The Ancient Formula
Once upon a time, way back in 2007, after many years of conducting in-house management and staff engagement forums, it began to dawn upon the management that the interest and attention of the participants were beginning to wane. In that year alone, a total of seven sessions were conducted, targeting the different levels of the organisation — senior management, management, and executives.
Petronas, Malaysia’s only global Fortune 500 corporation with operations in multiple countries, began with just a handful of people in 1974, when it was founded. I joined the corporation in 1982, within the first 10 years of its incorporation, and was privileged to get to know many of the pioneers in the organisation.I have served the founding managing director, the late Datuk Rastam Hadi, in my capacity as the Legal Adviser and Company Secretary of Petronas Marine Sdn Bhd and Gerudi Satu Sdn Bhd, double- and triple-hatting with many other roles in Petronas Carigali Sdn Bhd.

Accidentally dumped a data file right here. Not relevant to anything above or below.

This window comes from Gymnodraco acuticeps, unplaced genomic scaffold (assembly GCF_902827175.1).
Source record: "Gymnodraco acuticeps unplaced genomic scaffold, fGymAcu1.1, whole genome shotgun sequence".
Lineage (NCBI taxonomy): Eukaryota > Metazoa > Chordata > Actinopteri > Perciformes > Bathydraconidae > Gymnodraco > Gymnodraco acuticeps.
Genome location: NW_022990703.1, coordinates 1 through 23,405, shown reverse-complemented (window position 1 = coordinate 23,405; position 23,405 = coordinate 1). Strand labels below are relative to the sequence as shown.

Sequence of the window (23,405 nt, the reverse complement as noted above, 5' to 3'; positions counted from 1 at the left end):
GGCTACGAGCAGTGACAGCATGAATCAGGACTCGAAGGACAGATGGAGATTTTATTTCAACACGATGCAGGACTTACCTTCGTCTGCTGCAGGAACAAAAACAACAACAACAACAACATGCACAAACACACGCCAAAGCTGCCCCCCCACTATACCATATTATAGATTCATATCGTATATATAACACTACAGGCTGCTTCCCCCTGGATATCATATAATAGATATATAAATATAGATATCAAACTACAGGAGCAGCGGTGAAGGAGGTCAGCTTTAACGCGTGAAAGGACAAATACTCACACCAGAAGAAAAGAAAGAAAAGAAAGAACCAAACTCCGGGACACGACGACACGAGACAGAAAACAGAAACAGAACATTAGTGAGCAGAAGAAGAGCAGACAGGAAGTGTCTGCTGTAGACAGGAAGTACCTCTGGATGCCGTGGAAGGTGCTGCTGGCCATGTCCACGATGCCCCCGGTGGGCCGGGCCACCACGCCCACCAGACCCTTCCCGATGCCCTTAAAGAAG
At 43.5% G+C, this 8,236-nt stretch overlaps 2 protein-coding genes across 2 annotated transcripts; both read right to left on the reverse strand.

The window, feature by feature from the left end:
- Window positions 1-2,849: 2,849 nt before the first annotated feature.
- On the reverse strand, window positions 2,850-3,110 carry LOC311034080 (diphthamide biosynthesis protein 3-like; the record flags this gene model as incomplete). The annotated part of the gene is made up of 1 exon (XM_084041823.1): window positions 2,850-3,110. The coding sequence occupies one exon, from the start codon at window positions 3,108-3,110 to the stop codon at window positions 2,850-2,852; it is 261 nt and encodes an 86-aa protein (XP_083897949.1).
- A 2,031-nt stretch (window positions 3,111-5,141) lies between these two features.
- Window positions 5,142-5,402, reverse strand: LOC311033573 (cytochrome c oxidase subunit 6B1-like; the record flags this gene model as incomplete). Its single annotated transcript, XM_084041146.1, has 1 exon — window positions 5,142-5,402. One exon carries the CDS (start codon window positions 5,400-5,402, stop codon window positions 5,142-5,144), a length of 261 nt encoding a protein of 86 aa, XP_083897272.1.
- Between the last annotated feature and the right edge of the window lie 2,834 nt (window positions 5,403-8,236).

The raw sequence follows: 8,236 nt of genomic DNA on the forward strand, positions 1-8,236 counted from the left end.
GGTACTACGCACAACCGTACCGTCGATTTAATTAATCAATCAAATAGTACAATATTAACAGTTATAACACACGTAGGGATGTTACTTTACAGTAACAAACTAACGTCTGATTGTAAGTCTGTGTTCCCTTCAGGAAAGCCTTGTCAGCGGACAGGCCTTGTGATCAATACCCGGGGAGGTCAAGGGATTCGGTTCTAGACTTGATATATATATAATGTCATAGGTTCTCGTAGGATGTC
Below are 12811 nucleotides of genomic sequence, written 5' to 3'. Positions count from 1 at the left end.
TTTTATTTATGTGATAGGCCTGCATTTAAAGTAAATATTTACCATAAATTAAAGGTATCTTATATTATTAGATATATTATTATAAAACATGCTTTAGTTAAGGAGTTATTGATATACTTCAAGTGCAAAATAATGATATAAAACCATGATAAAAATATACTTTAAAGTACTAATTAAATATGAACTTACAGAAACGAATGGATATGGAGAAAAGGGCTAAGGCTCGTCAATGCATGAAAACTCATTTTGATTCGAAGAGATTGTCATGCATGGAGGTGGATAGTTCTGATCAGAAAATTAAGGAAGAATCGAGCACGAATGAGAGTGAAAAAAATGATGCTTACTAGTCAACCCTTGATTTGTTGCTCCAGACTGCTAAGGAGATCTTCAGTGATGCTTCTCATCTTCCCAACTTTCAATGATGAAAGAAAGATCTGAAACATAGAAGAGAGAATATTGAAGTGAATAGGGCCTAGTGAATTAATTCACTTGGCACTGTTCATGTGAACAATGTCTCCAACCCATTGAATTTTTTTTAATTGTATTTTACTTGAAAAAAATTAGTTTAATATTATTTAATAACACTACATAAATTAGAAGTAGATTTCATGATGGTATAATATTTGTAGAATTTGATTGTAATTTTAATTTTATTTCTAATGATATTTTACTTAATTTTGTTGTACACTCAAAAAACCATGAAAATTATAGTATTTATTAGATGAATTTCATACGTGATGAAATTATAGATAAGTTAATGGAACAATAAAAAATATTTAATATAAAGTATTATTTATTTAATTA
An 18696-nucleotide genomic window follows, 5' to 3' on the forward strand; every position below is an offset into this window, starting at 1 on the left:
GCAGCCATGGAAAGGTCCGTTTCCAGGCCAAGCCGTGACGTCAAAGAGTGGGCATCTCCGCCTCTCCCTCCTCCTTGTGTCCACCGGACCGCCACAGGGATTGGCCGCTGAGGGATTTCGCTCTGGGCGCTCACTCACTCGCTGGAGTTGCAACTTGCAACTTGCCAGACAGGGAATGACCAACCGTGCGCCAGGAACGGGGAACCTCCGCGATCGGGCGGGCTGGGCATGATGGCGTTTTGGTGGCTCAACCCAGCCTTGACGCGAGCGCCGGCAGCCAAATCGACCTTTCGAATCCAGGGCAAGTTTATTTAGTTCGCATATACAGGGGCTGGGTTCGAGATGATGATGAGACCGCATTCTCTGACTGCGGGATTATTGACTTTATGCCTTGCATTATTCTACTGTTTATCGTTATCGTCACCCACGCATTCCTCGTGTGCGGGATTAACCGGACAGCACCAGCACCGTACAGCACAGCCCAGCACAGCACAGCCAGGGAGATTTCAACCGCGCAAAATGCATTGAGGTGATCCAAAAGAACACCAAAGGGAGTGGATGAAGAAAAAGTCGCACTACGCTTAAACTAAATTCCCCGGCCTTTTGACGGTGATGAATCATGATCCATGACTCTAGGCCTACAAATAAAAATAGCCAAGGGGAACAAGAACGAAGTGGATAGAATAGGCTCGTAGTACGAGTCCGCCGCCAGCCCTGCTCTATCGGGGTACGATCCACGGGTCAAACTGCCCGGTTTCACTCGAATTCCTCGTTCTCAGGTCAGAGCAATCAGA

I was also privileged to serve under subsequent leaders of the organisation at various levels. In those days, doing several jobs or holding different roles was common. Multi-skilling and multi-functioning were already practised and the norm back then, even before the terms were coined or made popular.
I would guess that Petronas would have close to 50,000 people employed in all their operations today. In such a big organisation, back then and now, it is a real challenge to effectively engage everyone so that they are fully aligned and very motivated to deliver on the company’s mission and vision.
A lot of efforts and time were therefore devoted to people’s engagement by the whole leadership echelon, from the chairman downwards all the way to the shop floor, as the expression goes. In Petronas, one of the ways this was done was through holding various management fora targeting the various levels in the organisation.